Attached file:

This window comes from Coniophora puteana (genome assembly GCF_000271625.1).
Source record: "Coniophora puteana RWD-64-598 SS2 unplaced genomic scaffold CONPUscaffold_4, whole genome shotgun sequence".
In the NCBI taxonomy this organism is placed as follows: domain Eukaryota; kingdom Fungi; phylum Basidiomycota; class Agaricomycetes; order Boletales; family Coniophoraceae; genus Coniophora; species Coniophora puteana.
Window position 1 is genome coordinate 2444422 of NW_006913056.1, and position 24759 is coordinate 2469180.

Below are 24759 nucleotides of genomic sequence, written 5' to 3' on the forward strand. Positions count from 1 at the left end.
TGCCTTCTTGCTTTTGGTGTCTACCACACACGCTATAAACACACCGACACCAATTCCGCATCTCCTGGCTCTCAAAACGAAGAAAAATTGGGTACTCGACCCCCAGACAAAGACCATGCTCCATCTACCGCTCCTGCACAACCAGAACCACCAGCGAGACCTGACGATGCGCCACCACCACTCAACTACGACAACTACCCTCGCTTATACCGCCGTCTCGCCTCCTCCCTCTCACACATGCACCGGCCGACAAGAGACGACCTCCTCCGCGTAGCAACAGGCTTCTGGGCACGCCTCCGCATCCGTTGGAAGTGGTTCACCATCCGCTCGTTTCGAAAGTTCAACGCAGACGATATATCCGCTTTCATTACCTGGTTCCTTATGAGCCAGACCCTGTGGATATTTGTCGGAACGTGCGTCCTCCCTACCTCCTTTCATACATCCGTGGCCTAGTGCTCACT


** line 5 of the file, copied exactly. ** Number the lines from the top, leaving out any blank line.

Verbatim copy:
Below are 24759 nucleotides of genomic sequence, written 5' to 3' on the forward strand. Positions count from 1 at the left end.